-

The Observer is a student-run, daily print & online newspaper serving Notre Dame, Saint Mary's & Holy Cross. Learn about us.

-

ND Cross Country

Molly Seidel to compete in first Olympics in 2021

| Monday, November 2, 2020

Although Molly Seidel won a plethora of titles on the track and on cross country courses during her time at Notre Dame, she has shown over the past several months that she is one of the best female marathon runners in the country.

Seidel, a 2015 Notre Dame graduate, ran her first ever marathon this past February at the Olympic time trials and finished second, qualifying for the Olympics in the process. Most recently, Seidel competed in the London Marathon, where she finished sixth amongst some of the best in the world.

Seidel described the impact that Notre Dame has had on her professional running career.

“Getting to not only be a student there but also an athlete, I feel like I learned so much about myself,” Seidel said. “I think it’s really a one-of-a-kind college experience that you get.”

Observer File Photo

Former Irish runner Molly Seidel competes in the National Catholic Invitational on Sept. 19, 2014, at Burke Golf Course.

She also attributed much of her current success to head women’s cross country and track and field coach Matt Sparks.

“Sparks is the reason that I am running professionally today. He turned around my entire running career. He helped me win four national championships,” Seidel said. “More than that, he is a really incredible person, and I think he cares for you as a person first and an athlete second. He knows that if you are happy and healthy, you are going to run well. He’s still someone that I talk with every week or two, and someone who I know is always in my corner.”

When asked about her most memorable race from college, Seidel talked about her first outdoor track title in 2015 in the 10,000-meter event at historic Hayward Field in Eugene, Ore.

“Coming into it as kind of a dark horse and taking the lead with a half mile to go and winning it, I think that was the moment where I realized I hit the next level —being more terrified than I ever had been in my life those last two laps but knowing that I could do it if I just held on,” Seidel said. “It was one of those moments with that before and after where it’s never going to be the same afterwards.”

When asked about her performance at the Olympic Trials in Atlanta this past February, Seidel discussed how she had no expectations to make the Olympic team whatsoever, and she just wanted to get some valuable experience in her first-ever marathon.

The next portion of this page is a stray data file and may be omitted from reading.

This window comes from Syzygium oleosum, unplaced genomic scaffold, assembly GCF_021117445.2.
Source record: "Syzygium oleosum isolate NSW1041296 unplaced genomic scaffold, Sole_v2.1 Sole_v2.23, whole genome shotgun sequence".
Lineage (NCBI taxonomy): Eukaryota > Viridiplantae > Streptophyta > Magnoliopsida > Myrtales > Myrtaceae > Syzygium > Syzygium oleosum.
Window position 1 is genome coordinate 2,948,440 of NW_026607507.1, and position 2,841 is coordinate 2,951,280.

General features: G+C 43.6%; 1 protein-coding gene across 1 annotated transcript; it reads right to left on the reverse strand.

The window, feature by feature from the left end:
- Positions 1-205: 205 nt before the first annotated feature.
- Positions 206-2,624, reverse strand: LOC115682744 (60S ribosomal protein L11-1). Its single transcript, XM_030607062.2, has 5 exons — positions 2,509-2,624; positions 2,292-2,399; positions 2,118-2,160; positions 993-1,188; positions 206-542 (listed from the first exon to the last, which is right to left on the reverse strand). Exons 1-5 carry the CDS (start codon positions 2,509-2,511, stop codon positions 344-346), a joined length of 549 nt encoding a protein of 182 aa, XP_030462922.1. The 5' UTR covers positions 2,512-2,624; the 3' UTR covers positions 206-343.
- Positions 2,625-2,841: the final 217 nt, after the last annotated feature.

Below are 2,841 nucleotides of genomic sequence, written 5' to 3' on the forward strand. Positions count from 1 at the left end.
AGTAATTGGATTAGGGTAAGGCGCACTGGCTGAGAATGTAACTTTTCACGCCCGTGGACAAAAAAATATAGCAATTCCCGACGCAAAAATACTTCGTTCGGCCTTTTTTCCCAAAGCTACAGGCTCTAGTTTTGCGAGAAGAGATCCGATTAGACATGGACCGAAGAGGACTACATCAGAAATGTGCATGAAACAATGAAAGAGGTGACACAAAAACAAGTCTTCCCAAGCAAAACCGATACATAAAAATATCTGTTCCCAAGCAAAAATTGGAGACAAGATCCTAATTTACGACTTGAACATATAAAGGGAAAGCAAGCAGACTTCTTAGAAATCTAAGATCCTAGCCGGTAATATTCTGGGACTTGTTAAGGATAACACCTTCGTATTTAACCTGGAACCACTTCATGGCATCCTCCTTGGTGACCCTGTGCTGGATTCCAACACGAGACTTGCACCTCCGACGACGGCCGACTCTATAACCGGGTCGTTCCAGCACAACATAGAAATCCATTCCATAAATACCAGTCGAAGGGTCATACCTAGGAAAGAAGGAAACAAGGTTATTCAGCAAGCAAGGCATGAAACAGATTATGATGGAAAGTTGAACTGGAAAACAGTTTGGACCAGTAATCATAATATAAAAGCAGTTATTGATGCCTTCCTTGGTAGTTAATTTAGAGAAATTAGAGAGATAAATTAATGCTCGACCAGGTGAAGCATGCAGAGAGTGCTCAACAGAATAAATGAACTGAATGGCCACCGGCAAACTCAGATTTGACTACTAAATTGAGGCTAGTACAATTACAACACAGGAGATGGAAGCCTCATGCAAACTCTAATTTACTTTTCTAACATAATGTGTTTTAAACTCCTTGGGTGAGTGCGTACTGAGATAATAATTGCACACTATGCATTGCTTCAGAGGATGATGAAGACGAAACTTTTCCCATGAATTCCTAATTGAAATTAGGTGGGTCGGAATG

“I got out there, though, and I felt like I was in such a good mental place because I wasn’t putting any pressure on myself to hit a certain pace,” Seidel said. “I was just going out there and racing and being in the moment, and then all of a sudden I’m 19 miles in and up in second. It’s just one of those moments where you just have to not think about what you’re doing and how scary it is that you have never been in this place before. I had literally never run 26 miles in my life up until that race, so you kinda just go with it.” 

Seidel placed second in the race in a blazing fast time of 2:27.31 to qualify for the Olympics.

She discussed the emotions and feelings of joy that she felt after the race.

“It was such a cool day because my entire family was there, and so many of my friends were there,” she said. “They had come out expecting to watch me run my first marathon — not to make the Olympic team — so they were just losing their minds. It was one of those days that I don’t think I could have imagined it more perfect in my mind.”

With the global COVID-19 pandemic, the 2020 Tokyo games were postponed to summer 2021. Although this has been difficult for Seidel, keeping running in perspective to the rest of the world has helped with this.

“I’ve struggled with it because the Olympics are huge and this is such a sad thing, and I mourn not being able to have the Olympics this year,” she said. “But at the same time, there’s so much bigger, more important things going on in the world and so much greater suffering than that. In the grand schemes of things, the Olympics were postponed one year.”

Although Seidel was not able to compete in the Olympics as planned this summer, she ran in the 2020 London Marathon, where she placed sixth overall and ran a personal best of 2:25.13 despite having no fans to cheer her on.

“London was freaking wild,” Seidel said. “It was the opposite experience from what Atlanta was. In Atlanta, there were spectators and crazy energy. For London, we were in a quarantine bubble for the week leading into it, and then 20 laps around Buckingham palace with no spectators. They at least had cardboard cutouts around it to give it a semblance of normalcy. At the same time, I really enjoyed the format. I was just so thankful to have another race and get in another marathon before the Olympics next summer.”

Seidel plans to take it easy for a little bit to recover from the London marathon, and then after that, her mind will be set on the Olympic games, which are scheduled to start in under nine months.

“We will get in some big training blocks, but we have no idea what racing will look like between now and the marathon in next August,” she said. “The most important part is trying to get in solid, consistent training and nothing too crazy,” she said.

Although Seidel has set high goals for herself for the Olympics, she also knows to be realistic with herself as she runs against the best runners in the world.

“Suddenly I am not against the best in the US, but the best in the world. I’m trying to approach it with humility and knowing this is going to be really tough,” Seidel said. “This is probably going to be the toughest race that I [have] ever run. … [I’m] just going out and seeing what I can do and trying to stick my nose in it and stay competitive.” 

Tags: , ,

About Nate Moller

Contact Nate